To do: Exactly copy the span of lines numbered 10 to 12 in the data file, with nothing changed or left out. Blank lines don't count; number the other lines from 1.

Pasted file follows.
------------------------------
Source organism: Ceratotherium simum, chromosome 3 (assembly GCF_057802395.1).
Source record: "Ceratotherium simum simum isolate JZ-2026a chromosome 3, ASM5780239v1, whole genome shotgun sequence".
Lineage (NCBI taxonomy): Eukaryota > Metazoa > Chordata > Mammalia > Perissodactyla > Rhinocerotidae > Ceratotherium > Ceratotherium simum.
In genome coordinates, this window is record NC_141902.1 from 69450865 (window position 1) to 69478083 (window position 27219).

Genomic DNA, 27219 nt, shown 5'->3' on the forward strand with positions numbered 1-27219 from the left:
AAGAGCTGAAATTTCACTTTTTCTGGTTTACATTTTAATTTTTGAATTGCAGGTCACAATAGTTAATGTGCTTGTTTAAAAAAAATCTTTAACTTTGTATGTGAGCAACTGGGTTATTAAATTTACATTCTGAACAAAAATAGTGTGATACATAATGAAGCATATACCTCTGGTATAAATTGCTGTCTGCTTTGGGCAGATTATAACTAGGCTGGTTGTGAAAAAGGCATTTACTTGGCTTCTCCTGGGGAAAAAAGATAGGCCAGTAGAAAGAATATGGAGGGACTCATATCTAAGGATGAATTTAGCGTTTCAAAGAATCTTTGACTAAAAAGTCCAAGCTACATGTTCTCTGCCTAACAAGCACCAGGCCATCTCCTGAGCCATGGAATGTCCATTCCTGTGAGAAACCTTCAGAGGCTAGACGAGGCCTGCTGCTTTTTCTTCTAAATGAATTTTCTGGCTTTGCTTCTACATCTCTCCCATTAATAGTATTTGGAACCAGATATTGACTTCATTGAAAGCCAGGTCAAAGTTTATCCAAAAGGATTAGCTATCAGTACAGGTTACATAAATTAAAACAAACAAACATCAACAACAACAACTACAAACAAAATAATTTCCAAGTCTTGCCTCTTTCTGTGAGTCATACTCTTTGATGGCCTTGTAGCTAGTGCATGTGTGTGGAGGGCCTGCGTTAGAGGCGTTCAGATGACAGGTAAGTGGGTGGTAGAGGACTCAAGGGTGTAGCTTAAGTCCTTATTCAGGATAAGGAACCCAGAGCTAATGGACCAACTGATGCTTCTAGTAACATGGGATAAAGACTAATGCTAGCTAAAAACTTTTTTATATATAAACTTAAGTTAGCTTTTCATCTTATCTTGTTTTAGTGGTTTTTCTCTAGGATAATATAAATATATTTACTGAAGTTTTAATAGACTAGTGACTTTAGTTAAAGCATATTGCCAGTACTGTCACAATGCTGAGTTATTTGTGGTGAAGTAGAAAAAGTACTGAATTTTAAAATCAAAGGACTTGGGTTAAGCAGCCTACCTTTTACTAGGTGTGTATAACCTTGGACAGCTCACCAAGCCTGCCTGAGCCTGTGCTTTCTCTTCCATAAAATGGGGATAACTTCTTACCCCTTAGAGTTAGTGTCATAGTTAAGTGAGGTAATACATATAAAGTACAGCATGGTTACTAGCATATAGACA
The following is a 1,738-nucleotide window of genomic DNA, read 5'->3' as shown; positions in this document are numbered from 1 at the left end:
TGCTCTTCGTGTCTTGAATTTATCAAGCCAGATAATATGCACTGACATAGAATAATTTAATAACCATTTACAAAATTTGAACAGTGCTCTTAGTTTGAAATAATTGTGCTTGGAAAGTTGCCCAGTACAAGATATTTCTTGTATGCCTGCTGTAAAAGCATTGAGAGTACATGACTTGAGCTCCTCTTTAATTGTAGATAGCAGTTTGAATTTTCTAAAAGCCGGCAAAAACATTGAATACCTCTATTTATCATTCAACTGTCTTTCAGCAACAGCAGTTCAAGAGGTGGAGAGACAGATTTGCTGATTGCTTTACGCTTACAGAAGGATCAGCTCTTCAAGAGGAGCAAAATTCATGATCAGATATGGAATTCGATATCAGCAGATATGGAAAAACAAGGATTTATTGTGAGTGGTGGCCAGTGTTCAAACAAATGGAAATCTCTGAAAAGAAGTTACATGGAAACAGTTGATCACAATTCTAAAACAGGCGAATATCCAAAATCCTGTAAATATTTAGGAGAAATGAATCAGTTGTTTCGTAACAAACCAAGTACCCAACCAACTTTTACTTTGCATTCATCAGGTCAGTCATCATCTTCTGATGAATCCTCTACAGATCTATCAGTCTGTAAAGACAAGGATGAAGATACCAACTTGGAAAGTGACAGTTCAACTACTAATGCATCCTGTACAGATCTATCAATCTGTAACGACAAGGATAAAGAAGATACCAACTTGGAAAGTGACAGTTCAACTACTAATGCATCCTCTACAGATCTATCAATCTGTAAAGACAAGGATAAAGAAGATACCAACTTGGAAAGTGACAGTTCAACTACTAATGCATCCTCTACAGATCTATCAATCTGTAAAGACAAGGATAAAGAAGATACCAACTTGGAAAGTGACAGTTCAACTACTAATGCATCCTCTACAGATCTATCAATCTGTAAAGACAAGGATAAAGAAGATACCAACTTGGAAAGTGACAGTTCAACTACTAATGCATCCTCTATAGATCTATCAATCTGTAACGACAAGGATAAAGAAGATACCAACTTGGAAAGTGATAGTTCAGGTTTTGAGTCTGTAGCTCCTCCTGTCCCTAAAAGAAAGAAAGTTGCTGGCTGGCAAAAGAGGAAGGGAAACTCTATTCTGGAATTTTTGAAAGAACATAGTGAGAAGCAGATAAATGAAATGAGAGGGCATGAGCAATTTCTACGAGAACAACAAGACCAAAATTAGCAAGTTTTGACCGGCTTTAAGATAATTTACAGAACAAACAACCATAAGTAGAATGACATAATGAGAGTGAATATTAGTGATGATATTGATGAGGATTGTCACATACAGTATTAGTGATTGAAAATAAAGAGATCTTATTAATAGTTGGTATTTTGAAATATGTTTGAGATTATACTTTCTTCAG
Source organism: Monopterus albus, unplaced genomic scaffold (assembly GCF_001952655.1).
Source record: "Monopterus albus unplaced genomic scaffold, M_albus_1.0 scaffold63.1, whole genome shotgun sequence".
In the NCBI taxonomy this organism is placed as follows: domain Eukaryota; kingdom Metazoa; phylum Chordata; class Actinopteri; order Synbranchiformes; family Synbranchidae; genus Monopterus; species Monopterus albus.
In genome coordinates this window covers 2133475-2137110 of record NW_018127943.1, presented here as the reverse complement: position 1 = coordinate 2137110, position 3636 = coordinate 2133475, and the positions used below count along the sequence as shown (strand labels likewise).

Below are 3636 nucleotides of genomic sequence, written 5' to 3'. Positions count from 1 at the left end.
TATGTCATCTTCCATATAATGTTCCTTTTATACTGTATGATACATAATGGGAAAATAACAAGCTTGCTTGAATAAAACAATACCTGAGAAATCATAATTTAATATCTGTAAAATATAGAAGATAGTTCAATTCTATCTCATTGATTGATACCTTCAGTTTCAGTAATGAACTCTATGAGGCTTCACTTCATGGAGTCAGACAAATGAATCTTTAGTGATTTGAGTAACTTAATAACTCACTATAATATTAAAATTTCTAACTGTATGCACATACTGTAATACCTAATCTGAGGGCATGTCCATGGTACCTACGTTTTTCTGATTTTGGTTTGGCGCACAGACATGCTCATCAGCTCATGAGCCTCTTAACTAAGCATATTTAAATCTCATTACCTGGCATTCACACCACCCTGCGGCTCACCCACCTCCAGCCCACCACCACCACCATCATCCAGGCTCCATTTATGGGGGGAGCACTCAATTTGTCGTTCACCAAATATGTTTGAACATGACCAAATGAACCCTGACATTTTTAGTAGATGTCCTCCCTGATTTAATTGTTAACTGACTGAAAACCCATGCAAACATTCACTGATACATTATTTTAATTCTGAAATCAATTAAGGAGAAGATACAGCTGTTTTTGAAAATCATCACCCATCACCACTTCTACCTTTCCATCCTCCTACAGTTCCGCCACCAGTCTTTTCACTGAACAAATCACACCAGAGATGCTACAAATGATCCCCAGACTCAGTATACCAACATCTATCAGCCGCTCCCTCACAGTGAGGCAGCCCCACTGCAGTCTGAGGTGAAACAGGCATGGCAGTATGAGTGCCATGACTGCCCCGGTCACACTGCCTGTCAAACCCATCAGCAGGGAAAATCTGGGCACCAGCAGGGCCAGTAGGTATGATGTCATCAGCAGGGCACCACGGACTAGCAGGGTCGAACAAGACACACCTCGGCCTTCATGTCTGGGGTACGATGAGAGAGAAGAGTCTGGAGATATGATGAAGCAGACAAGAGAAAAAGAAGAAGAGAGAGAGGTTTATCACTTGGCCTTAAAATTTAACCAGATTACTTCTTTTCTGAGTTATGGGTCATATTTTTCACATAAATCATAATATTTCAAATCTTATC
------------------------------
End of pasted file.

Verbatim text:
Source record: "Monopterus albus unplaced genomic scaffold, M_albus_1.0 scaffold63.1, whole genome shotgun sequence".
In the NCBI taxonomy this organism is placed as follows: domain Eukaryota; kingdom Metazoa; phylum Chordata; class Actinopteri; order Synbranchiformes; family Synbranchidae; genus Monopterus; species Monopterus albus.
In genome coordinates this window covers 2133475-2137110 of record NW_018127943.1, presented here as the reverse complement: position 1 = coordinate 2137110, position 3636 = coordinate 2133475, and the positions used below count along the sequence as shown (strand labels likewise).